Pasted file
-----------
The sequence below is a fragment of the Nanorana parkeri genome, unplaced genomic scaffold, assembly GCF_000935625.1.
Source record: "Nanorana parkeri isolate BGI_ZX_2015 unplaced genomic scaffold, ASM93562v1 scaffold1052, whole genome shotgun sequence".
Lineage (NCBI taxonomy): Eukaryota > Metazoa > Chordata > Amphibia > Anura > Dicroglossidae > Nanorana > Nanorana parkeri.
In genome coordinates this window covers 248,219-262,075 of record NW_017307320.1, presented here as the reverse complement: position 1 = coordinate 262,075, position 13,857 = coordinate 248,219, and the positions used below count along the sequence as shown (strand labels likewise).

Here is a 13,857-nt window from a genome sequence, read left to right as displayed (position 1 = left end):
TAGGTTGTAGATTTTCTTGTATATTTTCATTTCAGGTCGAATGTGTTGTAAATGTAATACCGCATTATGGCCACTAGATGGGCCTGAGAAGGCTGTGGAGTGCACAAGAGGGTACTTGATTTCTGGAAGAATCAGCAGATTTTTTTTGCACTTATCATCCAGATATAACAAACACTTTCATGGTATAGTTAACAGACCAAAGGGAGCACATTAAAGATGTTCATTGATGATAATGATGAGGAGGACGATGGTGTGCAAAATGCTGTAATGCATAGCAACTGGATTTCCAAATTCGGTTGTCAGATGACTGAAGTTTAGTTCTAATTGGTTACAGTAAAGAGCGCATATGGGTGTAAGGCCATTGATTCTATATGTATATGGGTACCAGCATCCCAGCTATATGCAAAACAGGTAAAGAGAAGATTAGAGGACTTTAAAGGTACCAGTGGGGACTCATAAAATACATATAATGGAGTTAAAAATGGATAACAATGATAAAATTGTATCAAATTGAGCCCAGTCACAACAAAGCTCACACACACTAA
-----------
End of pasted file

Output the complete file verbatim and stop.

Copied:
The sequence below is a fragment of the Nanorana parkeri genome, unplaced genomic scaffold, assembly GCF_000935625.1.
Source record: "Nanorana parkeri isolate BGI_ZX_2015 unplaced genomic scaffold, ASM93562v1 scaffold1052, whole genome shotgun sequence".
Lineage (NCBI taxonomy): Eukaryota > Metazoa > Chordata > Amphibia > Anura > Dicroglossidae > Nanorana > Nanorana parkeri.
In genome coordinates this window covers 248,219-262,075 of record NW_017307320.1, presented here as the reverse complement: position 1 = coordinate 262,075, position 13,857 = coordinate 248,219, and the positions used below count along the sequence as shown (strand labels likewise).

Here is a 13,857-nt window from a genome sequence, read left to right as displayed (position 1 = left end):
TAGGTTGTAGATTTTCTTGTATATTTTCATTTCAGGTCGAATGTGTTGTAAATGTAATACCGCATTATGGCCACTAGATGGGCCTGAGAAGGCTGTGGAGTGCACAAGAGGGTACTTGATTTCTGGAAGAATCAGCAGATTTTTTTTGCACTTATCATCCAGATATAACAAACACTTTCATGGTATAGTTAACAGACCAAAGGGAGCACATTAAAGATGTTCATTGATGATAATGATGAGGAGGACGATGGTGTGCAAAATGCTGTAATGCATAGCAACTGGATTTCCAAATTCGGTTGTCAGATGACTGAAGTTTAGTTCTAATTGGTTACAGTAAAGAGCGCATATGGGTGTAAGGCCATTGATTCTATATGTATATGGGTACCAGCATCCCAGCTATATGCAAAACAGGTAAAGAGAAGATTAGAGGACTTTAAAGGTACCAGTGGGGACTCATAAAATACATATAATGGAGTTAAAAATGGATAACAATGATAAAATTGTATCAAATTGAGCCCAGTCACAACAAAGCTCACACACACTAA